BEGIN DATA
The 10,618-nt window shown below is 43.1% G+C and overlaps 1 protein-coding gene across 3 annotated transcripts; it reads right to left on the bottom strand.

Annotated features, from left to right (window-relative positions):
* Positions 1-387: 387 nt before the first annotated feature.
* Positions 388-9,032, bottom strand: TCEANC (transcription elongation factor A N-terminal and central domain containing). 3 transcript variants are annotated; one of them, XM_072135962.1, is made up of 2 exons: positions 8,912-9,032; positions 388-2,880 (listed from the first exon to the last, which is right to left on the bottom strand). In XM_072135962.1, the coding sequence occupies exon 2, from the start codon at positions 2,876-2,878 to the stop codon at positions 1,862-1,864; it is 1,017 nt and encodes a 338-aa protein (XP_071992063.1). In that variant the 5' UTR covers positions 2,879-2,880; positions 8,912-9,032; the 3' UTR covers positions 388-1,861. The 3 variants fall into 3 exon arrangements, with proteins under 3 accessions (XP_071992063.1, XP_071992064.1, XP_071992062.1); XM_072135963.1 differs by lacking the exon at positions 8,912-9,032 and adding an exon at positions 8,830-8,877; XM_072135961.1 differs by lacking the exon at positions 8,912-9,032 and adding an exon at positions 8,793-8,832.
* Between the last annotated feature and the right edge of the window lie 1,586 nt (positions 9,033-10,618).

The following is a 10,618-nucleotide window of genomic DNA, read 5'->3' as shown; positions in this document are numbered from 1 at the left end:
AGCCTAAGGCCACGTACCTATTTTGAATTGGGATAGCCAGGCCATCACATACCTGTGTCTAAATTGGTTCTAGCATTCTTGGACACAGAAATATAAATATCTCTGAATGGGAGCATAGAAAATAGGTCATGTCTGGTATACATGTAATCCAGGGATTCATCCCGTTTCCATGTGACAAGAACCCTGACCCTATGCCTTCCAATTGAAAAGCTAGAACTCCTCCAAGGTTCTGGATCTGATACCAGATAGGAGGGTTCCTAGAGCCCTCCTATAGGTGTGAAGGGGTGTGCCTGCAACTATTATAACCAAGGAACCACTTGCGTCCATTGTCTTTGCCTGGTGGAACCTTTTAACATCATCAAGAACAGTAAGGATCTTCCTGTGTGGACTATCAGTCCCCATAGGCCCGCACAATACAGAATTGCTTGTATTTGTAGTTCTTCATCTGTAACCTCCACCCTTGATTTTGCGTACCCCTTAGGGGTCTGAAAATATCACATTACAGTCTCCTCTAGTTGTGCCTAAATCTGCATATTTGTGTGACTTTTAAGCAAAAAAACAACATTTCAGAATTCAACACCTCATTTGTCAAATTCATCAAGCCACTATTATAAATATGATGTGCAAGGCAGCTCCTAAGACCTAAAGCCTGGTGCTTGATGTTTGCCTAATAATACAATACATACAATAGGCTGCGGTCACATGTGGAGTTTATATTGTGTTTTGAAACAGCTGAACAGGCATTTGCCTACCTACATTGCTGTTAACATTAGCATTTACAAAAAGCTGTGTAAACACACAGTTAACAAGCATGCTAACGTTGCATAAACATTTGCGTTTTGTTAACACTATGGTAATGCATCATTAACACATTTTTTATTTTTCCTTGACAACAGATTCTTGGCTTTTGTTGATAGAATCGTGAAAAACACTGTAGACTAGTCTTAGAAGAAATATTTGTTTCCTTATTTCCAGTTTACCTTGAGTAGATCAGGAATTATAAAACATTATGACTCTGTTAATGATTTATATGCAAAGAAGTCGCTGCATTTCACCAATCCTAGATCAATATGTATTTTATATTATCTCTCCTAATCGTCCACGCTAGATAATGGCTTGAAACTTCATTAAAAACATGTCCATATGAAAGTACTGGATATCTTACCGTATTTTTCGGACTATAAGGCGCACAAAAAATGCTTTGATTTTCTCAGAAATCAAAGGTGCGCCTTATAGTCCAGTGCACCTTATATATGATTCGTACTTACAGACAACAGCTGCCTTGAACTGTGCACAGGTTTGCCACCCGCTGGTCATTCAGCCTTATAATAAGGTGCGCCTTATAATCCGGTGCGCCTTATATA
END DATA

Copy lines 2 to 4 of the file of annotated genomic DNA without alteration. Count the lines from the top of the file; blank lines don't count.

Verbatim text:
Annotated features, from left to right (window-relative positions):
* Positions 1-387: 387 nt before the first annotated feature.
* Positions 388-9,032, bottom strand: TCEANC (transcription elongation factor A N-terminal and central domain containing). 3 transcript variants are annotated; one of them, XM_072135962.1, is made up of 2 exons: positions 8,912-9,032; positions 388-2,880 (listed from the first exon to the last, which is right to left on the bottom strand). In XM_072135962.1, the coding sequence occupies exon 2, from the start codon at positions 2,876-2,878 to the stop codon at positions 1,862-1,864; it is 1,017 nt and encodes a 338-aa protein (XP_071992063.1). In that variant the 5' UTR covers positions 2,879-2,880; positions 8,912-9,032; the 3' UTR covers positions 388-1,861. The 3 variants fall into 3 exon arrangements, with proteins under 3 accessions (XP_071992063.1, XP_071992064.1, XP_071992062.1); XM_072135963.1 differs by lacking the exon at positions 8,912-9,032 and adding an exon at positions 8,830-8,877; XM_072135961.1 differs by lacking the exon at positions 8,912-9,032 and adding an exon at positions 8,793-8,832.